The debate about wine is often framed as Old World (Europe) versus New World (California, Australia, New Zealand, South Africa, South America) but I am suspicious of such simple dichotomies. I suspect that the issues don’t break cleanly along these lines, so I always find it interesting to explore the blurry edges where Old meets New to see what I can learn.
The film Mondovino examined l’affaire Mondavi – Robert Mondavi’s unsuccessful attempt to build a winery in the south of France. That’s a pretty easy (is oversimplified) story to tell: Americanization, McDonaldization, Disneyfication. You know what I mean.
I’m interested in the reverse flow, Old World winemakers who invest in the New World, how and why do they do it and what are the results? Sometimes Old World firms enter into partnerships with New World winemakers. Opus One is probably the most famous such venture, a partnership between Robert Mondavi and the Rothschild family of France. Col Solare is another good example, an alliance Ste. Michelle Wine Estates of Washington and the Italian Antinori family.
Direct investment is another strategy – Old World wineries buy land, plant vineyards, build wineries, bring in their winemakers, and make wine. What kind of wine? Old World wine in the New World? New World wine? That’s a question worth exploring.
Some examples of Old World winery investment in the New World include the Domaine Chandon in California (owned by the French Champagne house), Barboursville winery in Virginia (owned by the Italian Zonin family), the St. Supery winery in Napa Valley (owned by the French Skalli family) and Domaine Drouhin Oregon (DDO), which is owned by the French Joseph Drouhin firm. I visited DDO recently, accompanied by my wife Sue (photo right) and our friends Michael and Nancy Morrell (photo left below), who are sailors (they have circumnavigated the globe in their Norseman 447) and aspiring wine research assistants. Here’s what we learned.
Maison Joseph Drouhin is a famous Burgundian winemaking firm. They began as negociants in the 1880s, aging, blending and marketing wine made by others and eventually acquired some exceptional vineyards of their own. Oregon appeared on their radar nearly 30 years ago when Robert Drouhin presided over a blind tasting of Old and New World Pinot Noirs in 1979, which was won, to everyone’s great surprise, by an Oregon wine from Eyrie Vineyards. What followed is a long story that involved many visits to Oregon. Robert’s daughter Véronique, who was studying winemaking at Dijon, interned at several Oregon wineries. Having learned all they could, the Drouhins took the big step, bought land, planted vines, built a winery, and began making wine. The first vintage, 1988, was made in a rented facility using purchased grapes. The gravity-flow winery (the first such in Oregon) was built in 1989. Today they have 90 acres of densely-planted vines (one meter by one meter by the look of them) on a 225 acre estate. Véronique is the winemaker and her brother Philippe manages the vineyards here as well as those in France. The wines? The classic Burgundian varieties, Pinot Noir and a little Chardonnay.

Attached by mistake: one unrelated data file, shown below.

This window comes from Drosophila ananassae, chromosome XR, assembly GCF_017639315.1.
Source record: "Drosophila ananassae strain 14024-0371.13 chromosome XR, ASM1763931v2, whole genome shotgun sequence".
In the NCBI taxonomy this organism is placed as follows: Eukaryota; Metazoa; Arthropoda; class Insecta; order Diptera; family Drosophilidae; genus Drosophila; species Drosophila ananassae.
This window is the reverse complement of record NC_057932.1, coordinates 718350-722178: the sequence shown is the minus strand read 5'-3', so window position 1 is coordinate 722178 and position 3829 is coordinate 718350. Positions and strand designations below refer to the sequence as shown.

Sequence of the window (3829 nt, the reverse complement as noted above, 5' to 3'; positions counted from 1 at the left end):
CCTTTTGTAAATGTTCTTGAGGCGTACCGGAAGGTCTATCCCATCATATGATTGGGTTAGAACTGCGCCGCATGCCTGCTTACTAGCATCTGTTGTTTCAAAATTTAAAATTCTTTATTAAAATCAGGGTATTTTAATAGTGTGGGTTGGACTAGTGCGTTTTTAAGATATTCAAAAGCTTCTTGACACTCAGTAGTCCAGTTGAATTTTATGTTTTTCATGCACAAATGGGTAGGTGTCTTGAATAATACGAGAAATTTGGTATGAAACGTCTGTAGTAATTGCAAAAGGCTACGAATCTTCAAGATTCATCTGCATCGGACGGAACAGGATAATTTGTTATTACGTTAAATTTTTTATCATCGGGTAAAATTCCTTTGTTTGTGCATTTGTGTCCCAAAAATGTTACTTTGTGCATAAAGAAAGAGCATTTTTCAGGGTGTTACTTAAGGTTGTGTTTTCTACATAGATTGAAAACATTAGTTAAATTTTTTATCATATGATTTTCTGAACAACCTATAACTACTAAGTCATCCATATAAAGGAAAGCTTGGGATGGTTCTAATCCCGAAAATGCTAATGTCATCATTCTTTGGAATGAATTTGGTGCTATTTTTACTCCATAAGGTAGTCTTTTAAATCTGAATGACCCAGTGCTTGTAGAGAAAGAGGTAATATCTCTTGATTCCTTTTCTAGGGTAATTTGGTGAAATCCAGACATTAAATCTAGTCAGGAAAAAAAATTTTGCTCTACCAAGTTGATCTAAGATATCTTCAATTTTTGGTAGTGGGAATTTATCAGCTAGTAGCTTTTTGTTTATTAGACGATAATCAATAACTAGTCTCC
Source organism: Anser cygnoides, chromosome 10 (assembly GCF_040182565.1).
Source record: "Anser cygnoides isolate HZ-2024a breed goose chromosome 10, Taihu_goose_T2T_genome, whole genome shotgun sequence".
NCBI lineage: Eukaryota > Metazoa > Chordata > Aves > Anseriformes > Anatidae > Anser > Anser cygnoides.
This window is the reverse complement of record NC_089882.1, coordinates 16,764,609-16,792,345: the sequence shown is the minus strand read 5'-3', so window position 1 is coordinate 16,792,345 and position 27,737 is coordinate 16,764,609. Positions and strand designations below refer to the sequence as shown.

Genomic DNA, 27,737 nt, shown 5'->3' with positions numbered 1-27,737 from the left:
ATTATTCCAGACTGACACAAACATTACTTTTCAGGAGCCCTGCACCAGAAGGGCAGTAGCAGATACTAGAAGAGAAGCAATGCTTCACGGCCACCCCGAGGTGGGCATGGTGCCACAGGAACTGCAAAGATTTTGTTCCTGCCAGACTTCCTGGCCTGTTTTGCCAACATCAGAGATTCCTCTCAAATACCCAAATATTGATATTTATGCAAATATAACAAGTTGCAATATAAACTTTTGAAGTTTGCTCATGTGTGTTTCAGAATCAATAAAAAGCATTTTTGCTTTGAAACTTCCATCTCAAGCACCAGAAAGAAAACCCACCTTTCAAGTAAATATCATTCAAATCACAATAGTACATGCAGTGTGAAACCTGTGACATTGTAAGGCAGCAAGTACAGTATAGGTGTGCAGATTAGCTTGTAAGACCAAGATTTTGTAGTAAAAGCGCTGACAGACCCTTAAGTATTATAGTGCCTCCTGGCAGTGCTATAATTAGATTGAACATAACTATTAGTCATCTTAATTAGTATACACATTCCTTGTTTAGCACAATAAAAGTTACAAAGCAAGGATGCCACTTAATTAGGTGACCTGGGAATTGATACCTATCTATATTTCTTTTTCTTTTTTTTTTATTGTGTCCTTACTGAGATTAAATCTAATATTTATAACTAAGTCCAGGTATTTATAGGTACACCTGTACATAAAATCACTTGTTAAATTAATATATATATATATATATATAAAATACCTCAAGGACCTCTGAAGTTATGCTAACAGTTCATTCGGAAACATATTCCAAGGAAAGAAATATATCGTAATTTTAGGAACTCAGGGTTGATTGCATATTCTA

Mark Bosko, the DDO tasting room manager pictured here, spent almost two hours with us, showing us the vineyards and production facility and answering all manner of questions. The tour ended with a comparative tasting of Drouhin’s French and Oregon wines. To be specific, we compared the 2005 Maison Joseph Drouhin (MJD) Chablis Premier Cru ($27) with the 2006 DDO Chardonnay Arthur ($30) and a 2004 MJD Beaune Premier Cru ($28) with the 2005 DDO Pinot Noir Willamette Valley ($45). We are not professional tasters, but we did have opinions. The group seemed to favor the Oregon Chardonnay over the French Chablis. I suspect that this is because we are more familiar with the oaked Oregon style than the more mineral classic Chablis flavor. It would be interesting to taste these two wines with consumers from France — I am sure they would make the opposite choice! It was easy to tell Old World from New World here.
We liked the French Pinot Noir better, although I am not sure if it was a completely fair comparison. I think the French wine benefited from its additional year of aging. I would like to taste the DDO again in a year to see how it has matured.
So what kind of wines are the Drouhins making in Oregon? I would say that they have some of the style of the French wines that we tasted (a family resemblance, as Mark suggested?), but they are still quite different – and this is not a surprise. Although the grape varieties are the same as are the barrels and the vineyard manager, almost everything else is different, especially the climate and the soil. If terroir matters, the wines should not be same. And the market is different, too, which makes a difference.
How do other Oregon winemakers view DDO? On one hand, I think that DDO’s investment here has given Oregon Pinot Noir credibility that would otherwise be difficult to achieve and so it has benefited the entire industry here. I think that some of the pioneer winemakers probably worked pretty hard to encourage Robert Drouhin make this investment for exactly this reason. On the other hand, of course, DDO is big-bucks, deep pocket competition for the many smaller winemakers in the valley, so you can imagine that there is some envy and even resentment of their success. But this isn’t an attitude unique to wine when it comes to direct foreign investment.